Area fire update, tips for dealing with smoke

3

Little Devil Fire update
Two forest system roads are  closed today on the San Juan National Forest in association with the Little Devil Fire, now estimated at 25 acres, burning in a remote and rugged area of the San Juan National Forest 3 miles north of the intersection of U.S. 160 and Colo. 151 between Pagosa Springs and Bayfield. Both forest roads No. 627, Devil Mountain Road, and No. 626, which accesses the Devil Creek State Wildlife Area, are now closed until further notice.  Twenty-eight firefighters, two single-engine air tankers and helicopter are working the fire.  A heavy air tanker, eight smokejumpers and another 20-person crew have been ordered. Smoke is visible from U.S. 160 and nearby areas.  No structures are threatened.  The weather forecast calls for hot, dry conditions to continue, at least until the weekend.
Other area fires
A 1-acre fire in Cox Canyon on the Southern Ute Indian Reservation has been contained.  The 200-acre Navajo River Fire, burning east of Chama, N.M., 3 miles south of the Colorado state line, is 20 percent contained. For more information on the Navajo River Fire, call (575) 759-3963.
Smoke advisory
Light to moderate smoke from fires in other western states is affecting the area.
This smoke may contribute to moderate concentrations of fine particulates throughout the region. Unusually sensitive people should consider reducing prolonged or heavy exertion.
Smoke from wildfires in the Southwest may cause intermittent periods of haze and restricted visibilities. Please be advised that the resulting regional air quality may cause certain individuals difficulty, especially during strenuous breathing or exercise. These individuals include but are not limited to:
· Elderly persons,
· Young children (especially under the age of seven),
· Pregnant women,
· Individuals with pre-existing respiratory or circulatory conditions,
· Those with smoke allergies,
· Individuals with respiratory infections like colds or flu.
All community members are cautioned to limit prolonged exposure. Some symptoms related to wildfire smoke inhalation include:
· Eye, nose, and/or throat irritation,
· Coughing or sore throat,
· Onset of symptoms related to pre-existing respiratory conditions,
· Trouble breathing, which may be a sign of a health emergency.
San Juan Basin Health Department advises that if visibility is less than 5 miles due to smoke from a wildfire or controlled burn, smoke levels have been reached that are potentially unhealthy. Individuals in our community, particularly those identified above, should take health precautions, especially if experiencing symptoms. If smoke is thick or becomes noticeably thicker in your area you should remain indoors or if possible seek out locations where air is filtered.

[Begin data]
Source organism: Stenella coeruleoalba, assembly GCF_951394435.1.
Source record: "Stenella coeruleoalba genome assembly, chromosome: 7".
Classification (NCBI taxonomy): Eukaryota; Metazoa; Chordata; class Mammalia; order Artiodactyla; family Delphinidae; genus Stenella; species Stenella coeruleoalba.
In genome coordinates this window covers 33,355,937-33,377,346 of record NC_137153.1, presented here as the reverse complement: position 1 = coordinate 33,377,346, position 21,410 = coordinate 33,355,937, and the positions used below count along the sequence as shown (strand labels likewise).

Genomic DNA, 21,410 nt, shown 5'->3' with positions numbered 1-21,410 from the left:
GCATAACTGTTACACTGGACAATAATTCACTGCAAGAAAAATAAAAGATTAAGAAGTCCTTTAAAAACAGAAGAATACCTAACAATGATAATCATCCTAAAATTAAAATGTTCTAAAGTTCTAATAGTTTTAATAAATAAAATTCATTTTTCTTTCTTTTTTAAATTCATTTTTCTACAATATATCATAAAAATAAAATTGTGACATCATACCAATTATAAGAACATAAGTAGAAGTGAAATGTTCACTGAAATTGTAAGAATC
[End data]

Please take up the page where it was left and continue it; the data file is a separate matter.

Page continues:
Tips to protect yourself:
· If you smell smoke and/or are beginning to experience symptoms, consider temporarily relocating to another area as long as it is safe for you to do so.
· Seek out locations where air is filtered.
· Close windows and doors and stay inside. However, do not close up your home tightly if it makes it dangerously warm inside.
· Only if they are filtered, run the air conditioning, your evaporative cooler, or the fan feature on your home heating system (with the heat turned off). Keep the outdoor air intake closed and be sure the filter is clean. Filtered air typically has less smoke than the air outdoors. Running these appliances if they are not filtered can make indoor smoke worse.
· If you have any HEPA room air filtration units, use them.
· Avoid exercise or other strenuous activities in heavy smoke. If smoke is simply unpleasant or mildly irritating, changing the timing of a few activities may be all that is necessary.
Avoid smoking and/or secondhand smoke, vacuuming, candles and other sources of additional air pollution.
Commercially available dust masks may seem like a good idea, but they do virtually nothing to filter out the particles and gasses in smoke.
As temperatures cool in the evening, inversion conditions worsen and smoke in low-lying areas may become thicker, especially if the outdoor air is still. It tends to be worst near dawn.
Close bedroom windows at night.
To prepare for nighttime smoke, consider airing out your home during the early or middle of the afternoon when smoke tends to be more diluted. Use your best judgment. If smoke is thick during the day, follow the tips above.
If symptoms persist or become more severe, please contact your primary health care provider.
Learn more:
Smoky conditions serve as a reminder to prepare individual plans to stay safe from wildfire and to prepare emergency kits in case of a wildfire emergency. For information about getting prepared, visit: www.colorado.gov/airquality/colo_smoke.aspx.
For more information on health safety visit: www.colorado.gov/airquality/wildfire.aspx.